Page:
The Richmond Register

January 4, 2014

Identity theft can affect your job

By Jennifer Napier
Register Columnist

RICHMOND — “I have wanted this job for so long. I can’t believe I’m finally going to get the chance to work for this company,” you share with a friend.

“I will work harder than anyone else. They’ll definitely want to keep me after the 90 day probation period is over.”

A month later, a long weekend has arrived. You’re driving and it’s late. You are several miles across the state line on your way to visit a friend, when you notice flashing lights quickly approaching your car.

You glance down and realize you may have been speeding. You pull over and wait. The officer cautiously approaches your car, asks for your driver’s license, and then performs a quick check. The officer immediately returns and places you under arrest.

You’re taken to jail. Your car is impounded. You won’t go before a judge until Monday morning.

What just happened? Why were you arrested? What’s going to happen when you don’t show up for your shift at work on Monday morning? You’re so far from home and scared.

Most people think identity theft only affects their bank account or credit cards, but they’re wrong. It can happen to anyone, anywhere, and at any time.

Identity theft can present itself in numerous ways, such as: credit fraud, medical fraud, social security fraud, criminal/character fraud and driver’s license fraud.

It is the fastest growing crime in America and has the ability to impact lives overnight.

You never thought about the impact that identity theft could have on you, your job or your life. You always viewed identity theft as a crime that happened to other people.

It wasn’t until after you were arrested and ended up losing your dream job due to missing days of work during probation that you decided to learn more about full impact identity theft can have in someone’s life.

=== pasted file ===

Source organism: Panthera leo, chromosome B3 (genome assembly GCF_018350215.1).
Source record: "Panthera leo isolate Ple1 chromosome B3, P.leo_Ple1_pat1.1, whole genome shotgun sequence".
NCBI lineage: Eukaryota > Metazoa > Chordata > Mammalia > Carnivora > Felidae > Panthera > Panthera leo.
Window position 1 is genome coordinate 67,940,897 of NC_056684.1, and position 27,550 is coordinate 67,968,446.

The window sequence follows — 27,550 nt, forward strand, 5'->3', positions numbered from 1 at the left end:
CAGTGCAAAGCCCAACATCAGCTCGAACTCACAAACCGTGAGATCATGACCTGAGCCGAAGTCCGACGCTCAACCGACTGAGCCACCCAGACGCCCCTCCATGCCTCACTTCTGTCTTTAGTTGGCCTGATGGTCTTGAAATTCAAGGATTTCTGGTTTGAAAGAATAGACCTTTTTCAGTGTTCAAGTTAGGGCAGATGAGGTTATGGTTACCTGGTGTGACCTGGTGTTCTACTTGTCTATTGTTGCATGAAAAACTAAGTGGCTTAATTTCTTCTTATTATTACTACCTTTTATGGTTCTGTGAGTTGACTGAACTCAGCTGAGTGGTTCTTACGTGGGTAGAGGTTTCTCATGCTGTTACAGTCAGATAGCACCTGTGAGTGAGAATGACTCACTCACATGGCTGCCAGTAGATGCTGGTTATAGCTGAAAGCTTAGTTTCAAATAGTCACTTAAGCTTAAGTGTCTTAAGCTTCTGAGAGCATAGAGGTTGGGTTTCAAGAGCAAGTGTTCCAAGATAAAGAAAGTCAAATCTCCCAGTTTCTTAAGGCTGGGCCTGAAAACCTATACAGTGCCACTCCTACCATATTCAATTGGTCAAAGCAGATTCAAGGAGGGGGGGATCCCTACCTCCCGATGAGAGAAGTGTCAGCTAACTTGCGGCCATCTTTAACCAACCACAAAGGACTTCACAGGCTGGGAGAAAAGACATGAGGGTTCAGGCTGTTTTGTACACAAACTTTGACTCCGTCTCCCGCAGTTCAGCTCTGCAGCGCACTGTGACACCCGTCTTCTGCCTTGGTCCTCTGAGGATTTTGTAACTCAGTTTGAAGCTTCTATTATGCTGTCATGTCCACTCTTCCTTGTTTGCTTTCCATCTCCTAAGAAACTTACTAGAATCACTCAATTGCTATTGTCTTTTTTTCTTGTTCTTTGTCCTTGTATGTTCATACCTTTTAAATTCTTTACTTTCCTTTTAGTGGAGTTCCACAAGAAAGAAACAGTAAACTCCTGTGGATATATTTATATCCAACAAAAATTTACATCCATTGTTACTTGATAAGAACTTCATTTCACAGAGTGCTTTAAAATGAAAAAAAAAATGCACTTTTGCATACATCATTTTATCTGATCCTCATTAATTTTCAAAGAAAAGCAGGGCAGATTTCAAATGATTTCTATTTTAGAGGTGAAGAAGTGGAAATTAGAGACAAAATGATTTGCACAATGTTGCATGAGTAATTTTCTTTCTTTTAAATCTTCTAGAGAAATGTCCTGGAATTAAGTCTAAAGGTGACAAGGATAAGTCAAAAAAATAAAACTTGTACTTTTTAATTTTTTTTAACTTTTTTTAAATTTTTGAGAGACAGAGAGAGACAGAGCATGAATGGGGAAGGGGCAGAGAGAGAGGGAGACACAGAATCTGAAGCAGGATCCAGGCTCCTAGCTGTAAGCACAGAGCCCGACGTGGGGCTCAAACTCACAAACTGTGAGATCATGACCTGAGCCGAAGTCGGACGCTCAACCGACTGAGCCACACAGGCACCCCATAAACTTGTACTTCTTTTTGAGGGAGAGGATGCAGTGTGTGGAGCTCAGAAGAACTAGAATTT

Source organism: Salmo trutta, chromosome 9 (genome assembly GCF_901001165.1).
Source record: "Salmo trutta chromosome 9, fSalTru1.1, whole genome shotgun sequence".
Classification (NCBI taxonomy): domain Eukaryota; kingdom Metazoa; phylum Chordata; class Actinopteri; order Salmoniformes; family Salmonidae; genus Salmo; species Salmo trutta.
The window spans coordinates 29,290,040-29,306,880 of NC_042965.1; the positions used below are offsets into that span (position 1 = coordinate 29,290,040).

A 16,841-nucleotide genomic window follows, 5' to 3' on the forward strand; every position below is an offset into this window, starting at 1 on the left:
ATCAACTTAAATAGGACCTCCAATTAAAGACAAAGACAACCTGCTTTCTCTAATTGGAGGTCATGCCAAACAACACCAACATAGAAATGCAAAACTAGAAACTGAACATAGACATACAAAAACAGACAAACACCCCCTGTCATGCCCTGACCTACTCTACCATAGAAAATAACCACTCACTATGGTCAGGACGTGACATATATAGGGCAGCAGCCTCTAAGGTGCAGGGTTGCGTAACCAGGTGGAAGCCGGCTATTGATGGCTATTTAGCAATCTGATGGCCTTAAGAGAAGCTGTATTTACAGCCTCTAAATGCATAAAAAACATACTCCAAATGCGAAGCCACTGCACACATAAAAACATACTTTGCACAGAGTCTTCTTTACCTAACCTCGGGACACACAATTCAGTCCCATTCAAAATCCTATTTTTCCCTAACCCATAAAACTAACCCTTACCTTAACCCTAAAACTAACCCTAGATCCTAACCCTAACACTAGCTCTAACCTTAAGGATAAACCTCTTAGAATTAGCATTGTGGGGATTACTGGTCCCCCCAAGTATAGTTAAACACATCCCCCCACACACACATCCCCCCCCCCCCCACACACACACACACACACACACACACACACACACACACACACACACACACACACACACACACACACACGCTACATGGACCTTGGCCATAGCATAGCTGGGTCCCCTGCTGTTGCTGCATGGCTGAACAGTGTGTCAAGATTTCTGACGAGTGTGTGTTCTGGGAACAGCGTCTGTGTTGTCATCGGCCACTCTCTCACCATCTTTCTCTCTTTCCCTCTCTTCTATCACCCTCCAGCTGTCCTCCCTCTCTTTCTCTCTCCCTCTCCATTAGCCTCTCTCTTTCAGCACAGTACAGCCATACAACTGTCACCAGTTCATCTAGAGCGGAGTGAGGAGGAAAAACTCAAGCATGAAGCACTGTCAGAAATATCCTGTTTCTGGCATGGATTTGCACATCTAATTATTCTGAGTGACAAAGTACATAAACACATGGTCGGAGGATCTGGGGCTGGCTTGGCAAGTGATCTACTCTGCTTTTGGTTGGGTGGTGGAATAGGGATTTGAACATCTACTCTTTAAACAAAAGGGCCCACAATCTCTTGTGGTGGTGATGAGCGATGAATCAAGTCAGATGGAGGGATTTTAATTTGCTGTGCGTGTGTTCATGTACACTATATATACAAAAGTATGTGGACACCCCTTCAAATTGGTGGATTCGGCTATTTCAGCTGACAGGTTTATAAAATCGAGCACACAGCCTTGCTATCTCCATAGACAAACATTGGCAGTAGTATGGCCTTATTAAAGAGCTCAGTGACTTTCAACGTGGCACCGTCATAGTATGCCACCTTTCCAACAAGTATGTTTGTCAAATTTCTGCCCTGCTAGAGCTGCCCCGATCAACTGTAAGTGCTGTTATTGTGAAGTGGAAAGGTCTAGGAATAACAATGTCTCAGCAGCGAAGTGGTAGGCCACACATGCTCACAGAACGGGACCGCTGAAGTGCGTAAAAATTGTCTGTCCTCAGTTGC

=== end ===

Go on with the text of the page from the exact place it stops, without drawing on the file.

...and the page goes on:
When it comes to employment, identity theft can cause major problems. Many employers perform background checks as part of the pre-hire screening process.

An issue may appear on your records that you had no idea was there, because it was created by an identity thief. The result – you don’t get job offers and never know why.

If you’re a victim of credit fraud, you could have bill collectors contacting you and court judgments issued against you, which could lead to your paycheck and/or bank accounts being affected.

A case of criminal, character or driver’s license fraud could leave you in serious trouble as in the story above. All of these issues can cost you a lot of time and money to resolve, and ultimately could cost you your job from taking time off to appear in court or clear your name.

Don’t let your career take a nose dive because of an identity thief. Monitor your identity closely and regularly.

Know what your rights are. Maintain a legal and identity theft coverage plan that you trust, so that when the unthinkable happens, you’ll have the resources available and won’t have to face the crisis alone.

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